I soon realize I’m only 7 miles in to this Outlaw 100 race, and my feet are already bruised, hurting, and soaked 200 times over.
All seemed per the usual.
But, besides that, the course is beautiful you can almost forget the pain for a second as the sun starts coming up across the water. In some ways, I’m kind of thankful that I was so slow because at one point we get to a cliff that I literally have to climb down. A cliff I don’t really want to think about climbing down in the dark.
I’m also realizing I’m going to have to do this a few more times to include in the pitch black when I’m tired the following night.
But nothing to do, but just to keep running.
The Badasses Of The Trail
At some point I meet up with a couple of guys that are seasoned ultramarathon runners.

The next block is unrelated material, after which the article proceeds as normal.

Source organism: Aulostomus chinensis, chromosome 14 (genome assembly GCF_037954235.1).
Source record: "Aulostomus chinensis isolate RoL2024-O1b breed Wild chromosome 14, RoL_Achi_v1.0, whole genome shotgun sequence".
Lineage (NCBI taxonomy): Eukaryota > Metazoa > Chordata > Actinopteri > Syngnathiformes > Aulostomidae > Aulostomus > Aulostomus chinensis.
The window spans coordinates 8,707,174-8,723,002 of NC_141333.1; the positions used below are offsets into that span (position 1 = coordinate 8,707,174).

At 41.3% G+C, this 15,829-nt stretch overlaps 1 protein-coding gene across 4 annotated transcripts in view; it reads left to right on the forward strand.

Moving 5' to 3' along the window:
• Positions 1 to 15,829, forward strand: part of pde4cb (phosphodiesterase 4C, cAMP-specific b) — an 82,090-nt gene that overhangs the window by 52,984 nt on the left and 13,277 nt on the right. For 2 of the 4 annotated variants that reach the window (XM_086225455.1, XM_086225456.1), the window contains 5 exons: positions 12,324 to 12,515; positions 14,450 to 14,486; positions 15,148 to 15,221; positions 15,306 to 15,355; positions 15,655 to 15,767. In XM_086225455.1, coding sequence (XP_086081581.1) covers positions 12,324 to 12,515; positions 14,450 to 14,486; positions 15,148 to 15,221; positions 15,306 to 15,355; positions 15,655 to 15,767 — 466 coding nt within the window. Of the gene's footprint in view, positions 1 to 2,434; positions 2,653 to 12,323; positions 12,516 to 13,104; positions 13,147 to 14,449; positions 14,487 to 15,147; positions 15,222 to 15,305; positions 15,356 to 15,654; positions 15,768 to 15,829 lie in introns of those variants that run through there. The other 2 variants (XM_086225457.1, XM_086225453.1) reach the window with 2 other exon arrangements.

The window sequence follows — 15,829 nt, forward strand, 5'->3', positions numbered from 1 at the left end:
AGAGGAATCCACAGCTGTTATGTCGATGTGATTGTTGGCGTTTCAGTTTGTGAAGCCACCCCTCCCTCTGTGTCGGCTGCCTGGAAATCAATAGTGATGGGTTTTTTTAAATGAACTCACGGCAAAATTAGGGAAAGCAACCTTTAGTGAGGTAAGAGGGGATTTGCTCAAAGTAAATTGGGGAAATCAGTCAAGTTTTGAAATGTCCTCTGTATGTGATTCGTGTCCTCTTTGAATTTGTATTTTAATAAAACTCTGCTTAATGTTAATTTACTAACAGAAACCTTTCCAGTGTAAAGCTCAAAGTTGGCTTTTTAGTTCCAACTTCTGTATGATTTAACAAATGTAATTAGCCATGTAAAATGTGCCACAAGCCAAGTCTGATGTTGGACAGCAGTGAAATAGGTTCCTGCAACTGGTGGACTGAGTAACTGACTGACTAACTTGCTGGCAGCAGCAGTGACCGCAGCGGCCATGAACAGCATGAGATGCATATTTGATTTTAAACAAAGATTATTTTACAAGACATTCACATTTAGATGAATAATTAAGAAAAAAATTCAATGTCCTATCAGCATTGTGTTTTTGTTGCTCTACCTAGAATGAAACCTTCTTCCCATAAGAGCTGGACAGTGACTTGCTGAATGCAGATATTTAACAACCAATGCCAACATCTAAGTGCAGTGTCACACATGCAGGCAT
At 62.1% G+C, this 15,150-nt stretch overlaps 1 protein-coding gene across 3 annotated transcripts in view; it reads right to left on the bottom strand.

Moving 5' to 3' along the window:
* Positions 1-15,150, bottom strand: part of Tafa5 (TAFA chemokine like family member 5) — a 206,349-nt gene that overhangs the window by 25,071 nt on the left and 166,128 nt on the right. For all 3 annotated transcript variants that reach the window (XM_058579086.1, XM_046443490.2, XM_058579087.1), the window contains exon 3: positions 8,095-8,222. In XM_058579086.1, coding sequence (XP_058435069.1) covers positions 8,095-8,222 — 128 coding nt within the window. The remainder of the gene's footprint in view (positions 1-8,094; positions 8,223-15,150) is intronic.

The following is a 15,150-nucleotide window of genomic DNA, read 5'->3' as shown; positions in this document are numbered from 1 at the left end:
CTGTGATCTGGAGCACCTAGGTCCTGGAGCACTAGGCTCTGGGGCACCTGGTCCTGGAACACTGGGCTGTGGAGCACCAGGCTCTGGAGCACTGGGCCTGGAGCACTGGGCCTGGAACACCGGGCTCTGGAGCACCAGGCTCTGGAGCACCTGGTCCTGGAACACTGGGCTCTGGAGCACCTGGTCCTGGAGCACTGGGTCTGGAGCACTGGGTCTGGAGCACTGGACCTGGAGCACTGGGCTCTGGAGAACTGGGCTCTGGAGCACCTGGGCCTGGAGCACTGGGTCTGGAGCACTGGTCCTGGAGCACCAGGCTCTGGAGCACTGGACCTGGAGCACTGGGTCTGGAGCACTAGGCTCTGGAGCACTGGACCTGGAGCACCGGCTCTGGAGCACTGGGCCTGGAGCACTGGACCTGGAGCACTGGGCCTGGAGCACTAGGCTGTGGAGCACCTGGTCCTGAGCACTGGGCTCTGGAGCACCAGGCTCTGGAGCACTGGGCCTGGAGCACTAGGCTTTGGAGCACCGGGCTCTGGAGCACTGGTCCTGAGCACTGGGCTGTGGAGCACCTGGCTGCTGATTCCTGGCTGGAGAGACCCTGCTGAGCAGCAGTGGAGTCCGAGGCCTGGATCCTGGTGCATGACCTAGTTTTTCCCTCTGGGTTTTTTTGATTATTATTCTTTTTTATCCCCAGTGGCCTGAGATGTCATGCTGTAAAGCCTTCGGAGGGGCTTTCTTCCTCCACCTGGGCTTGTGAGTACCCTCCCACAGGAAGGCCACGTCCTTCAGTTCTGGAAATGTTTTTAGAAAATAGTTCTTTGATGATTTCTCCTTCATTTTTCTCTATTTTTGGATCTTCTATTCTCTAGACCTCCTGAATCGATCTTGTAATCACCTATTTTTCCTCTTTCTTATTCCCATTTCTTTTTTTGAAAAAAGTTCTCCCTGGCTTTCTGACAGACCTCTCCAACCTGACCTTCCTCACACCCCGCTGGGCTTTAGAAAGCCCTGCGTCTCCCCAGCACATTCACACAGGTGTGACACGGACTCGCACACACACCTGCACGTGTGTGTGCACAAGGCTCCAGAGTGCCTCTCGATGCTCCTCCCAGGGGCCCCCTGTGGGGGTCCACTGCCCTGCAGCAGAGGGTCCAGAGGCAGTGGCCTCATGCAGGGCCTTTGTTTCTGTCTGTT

In most places when you meet strangers, you might exchange a few words and then move on, but we have up to 48 hours to kill. So, here, when you meet people, you learn everything.
They all seem to own businesses, be high proficient tradespeople, or other successful individuals.
Like usual, it seems to be that the hardest things attract the people that want the most out of life.
One was exceptionally inspirational, he had a drug habit that was wrecking his life and 5 years prior, he finally decided to pull his act together, and one of the ways he got over it was by starting to run.
As he pushed himself, he reached longer and longer distances until eventually, he was in the ultramarathon field. For him, whether it was the pain or the accomplishments, running pulled him out of the hole he had dug.